For example, to delete the empty folder named reports run the following command:

rmdir reports

On the other hand, run the below command to delete the folder named files that is non-empty:

rm -r files

remove directory in file and directory manipulation

The screenshot above states that the rmdir deletes the empty directory reports. However, in removing the files directory,  the rmdir command throws an error as the files directory included contents. So, I had to use the rm -r command.

2. File Manipulation in Linux

This section will discuss file manipulation in Linux. It will shed light on listing files to creating, modifying, viewing, and removing files in various ways using standard Linux commands.

A. Listing Files in a directory

The ls command is used to display the list of files and even subdirectories of a directory. By default, it lists the files of the current working directory. However, it is also possible to assign a different directory as the argument to the ls command to list files. The basic syntax is running the ls command in the terminal:


list files in a directory In the above image, you see that the ls command has printed the list of my current working directory (home directory) containing files and also several subdirectories.

B. Creating Files

In Bash, the touch command is the most used command to create an empty file in the current working directory. The syntax involves the command touch followed by the file name, i.e., touch <file_name>.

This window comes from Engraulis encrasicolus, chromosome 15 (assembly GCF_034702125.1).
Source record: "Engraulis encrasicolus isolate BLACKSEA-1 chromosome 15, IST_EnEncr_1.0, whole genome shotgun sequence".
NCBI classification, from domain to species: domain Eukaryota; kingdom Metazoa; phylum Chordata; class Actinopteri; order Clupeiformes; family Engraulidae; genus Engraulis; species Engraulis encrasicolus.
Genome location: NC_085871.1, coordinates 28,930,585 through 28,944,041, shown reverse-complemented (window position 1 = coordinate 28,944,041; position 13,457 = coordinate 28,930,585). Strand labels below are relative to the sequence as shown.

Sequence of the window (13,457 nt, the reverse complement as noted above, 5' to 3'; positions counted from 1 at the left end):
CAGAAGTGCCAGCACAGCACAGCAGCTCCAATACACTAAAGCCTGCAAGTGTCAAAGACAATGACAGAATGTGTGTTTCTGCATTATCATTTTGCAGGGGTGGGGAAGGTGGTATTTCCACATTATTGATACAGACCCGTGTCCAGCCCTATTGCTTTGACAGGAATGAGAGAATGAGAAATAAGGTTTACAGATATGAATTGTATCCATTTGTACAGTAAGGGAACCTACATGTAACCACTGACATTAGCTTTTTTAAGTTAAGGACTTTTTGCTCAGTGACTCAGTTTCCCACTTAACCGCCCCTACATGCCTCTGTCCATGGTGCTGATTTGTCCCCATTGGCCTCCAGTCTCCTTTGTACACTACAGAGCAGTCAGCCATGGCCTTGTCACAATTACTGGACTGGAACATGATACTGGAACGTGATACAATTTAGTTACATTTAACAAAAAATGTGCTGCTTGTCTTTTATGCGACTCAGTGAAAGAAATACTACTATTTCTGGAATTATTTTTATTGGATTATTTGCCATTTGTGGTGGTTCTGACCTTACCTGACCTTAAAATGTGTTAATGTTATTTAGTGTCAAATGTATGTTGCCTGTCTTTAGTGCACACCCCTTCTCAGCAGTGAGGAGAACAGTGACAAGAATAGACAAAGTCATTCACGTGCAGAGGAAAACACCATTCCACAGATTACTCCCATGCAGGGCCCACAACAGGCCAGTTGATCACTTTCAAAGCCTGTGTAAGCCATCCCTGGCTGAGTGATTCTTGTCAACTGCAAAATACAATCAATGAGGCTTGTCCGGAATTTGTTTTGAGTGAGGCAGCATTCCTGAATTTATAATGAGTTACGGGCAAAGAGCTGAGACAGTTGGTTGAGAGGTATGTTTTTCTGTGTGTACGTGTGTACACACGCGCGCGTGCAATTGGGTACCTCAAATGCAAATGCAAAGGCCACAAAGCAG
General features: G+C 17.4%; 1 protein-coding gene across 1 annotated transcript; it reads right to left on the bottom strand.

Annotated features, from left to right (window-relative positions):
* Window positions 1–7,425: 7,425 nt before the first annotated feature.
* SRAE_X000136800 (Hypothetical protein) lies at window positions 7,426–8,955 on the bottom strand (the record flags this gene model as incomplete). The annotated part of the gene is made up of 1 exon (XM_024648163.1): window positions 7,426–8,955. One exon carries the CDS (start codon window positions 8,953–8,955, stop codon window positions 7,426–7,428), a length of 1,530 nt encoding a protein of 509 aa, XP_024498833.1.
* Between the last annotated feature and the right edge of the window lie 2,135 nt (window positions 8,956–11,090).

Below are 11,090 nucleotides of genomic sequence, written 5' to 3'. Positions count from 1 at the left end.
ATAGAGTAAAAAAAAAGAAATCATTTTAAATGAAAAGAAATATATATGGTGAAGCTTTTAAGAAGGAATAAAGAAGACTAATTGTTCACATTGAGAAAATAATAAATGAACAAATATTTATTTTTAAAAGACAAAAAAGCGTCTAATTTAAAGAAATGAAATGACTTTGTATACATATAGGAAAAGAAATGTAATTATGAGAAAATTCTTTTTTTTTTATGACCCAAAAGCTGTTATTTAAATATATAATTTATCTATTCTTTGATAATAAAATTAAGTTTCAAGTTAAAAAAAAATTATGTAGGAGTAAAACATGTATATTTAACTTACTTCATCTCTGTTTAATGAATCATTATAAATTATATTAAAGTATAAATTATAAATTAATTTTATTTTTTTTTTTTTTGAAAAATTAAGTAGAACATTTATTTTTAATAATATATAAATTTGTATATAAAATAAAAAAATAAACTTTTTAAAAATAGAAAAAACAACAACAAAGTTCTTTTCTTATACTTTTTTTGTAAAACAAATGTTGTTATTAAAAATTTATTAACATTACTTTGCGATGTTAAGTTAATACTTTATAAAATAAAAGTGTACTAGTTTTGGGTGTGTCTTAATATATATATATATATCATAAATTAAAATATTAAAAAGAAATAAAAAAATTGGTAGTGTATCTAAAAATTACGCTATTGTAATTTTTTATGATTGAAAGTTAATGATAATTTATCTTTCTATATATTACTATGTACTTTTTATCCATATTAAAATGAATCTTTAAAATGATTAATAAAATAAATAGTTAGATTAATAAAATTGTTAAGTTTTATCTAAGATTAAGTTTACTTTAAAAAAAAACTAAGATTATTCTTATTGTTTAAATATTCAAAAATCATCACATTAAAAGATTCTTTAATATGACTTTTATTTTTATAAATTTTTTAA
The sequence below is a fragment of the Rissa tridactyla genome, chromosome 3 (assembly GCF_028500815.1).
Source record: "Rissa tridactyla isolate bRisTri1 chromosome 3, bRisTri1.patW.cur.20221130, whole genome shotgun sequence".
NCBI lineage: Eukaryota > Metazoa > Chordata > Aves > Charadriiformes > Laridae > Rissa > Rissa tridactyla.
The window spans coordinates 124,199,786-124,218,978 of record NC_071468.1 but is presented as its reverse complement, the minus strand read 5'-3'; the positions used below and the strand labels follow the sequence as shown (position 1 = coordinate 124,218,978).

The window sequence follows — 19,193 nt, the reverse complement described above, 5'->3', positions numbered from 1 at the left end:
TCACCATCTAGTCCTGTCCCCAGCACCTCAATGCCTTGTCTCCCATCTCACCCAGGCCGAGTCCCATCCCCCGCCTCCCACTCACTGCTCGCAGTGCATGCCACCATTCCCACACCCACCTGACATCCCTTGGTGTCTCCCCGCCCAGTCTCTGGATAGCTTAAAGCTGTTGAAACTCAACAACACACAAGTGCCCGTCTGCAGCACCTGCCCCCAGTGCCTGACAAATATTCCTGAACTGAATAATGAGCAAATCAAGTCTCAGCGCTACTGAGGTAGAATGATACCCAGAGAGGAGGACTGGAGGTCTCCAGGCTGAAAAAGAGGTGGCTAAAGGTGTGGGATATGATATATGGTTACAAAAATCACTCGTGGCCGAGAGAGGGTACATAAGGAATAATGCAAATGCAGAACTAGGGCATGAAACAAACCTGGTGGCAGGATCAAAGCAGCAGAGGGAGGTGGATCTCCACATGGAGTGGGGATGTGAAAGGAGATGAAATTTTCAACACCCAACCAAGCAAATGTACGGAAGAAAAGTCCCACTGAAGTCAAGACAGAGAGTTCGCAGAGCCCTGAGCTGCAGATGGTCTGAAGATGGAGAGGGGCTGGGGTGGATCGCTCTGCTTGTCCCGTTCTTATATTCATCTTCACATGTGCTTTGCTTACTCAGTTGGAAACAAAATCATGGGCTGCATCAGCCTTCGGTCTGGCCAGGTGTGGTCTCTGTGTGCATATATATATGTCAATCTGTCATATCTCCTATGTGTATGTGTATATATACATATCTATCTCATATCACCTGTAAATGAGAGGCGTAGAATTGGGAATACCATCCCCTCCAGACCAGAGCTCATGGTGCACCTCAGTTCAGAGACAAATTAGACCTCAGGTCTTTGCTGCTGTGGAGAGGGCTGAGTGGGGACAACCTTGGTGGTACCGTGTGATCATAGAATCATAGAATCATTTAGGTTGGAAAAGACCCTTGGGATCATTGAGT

create file to manipulate file and directory in Bash

Here, the touch command creates the empty text file employee.txt in my home directory with the syntax touch employee.txt and the ls command verifies its creation.

NOTE: To create multiple files using the touch command, use: touch file1 file2…fileN

C. Copying Files

In Bash, the cp command is used to copy files, and the most simple use case is to copy a file into the current working directory. For example: to copy a file named employee.txt to a file named office.txt, the syntax is: cp employee.txt office.txt.

The above syntax creates the destination file if it does not exist in the directory. Otherwise, the file is overwritten.

copy files in files and directory manipulation

In the above image, you see that the cp command creates a new file called office.txt and copies employee.txt.

D. Renaming Files

The built-in mv command primarily moves files or folders to another directory from the current working directory. However, you can use the mv command to rename files too. The mv command follows this typical syntax:

mv <old_name> <new_name>

See the below image where I have shown how I renamed the file employee.txt to worker.txt:

rename file in file and directory manipulation

See from the image, the command has renamed the file employee.txt to worker.txt.

E. Removing Files

To delete a file from the specified directory, use the rm command with the below syntax in the terminal: rm <file_name>. Below I have shown how I removed the worker.txt file from my file system: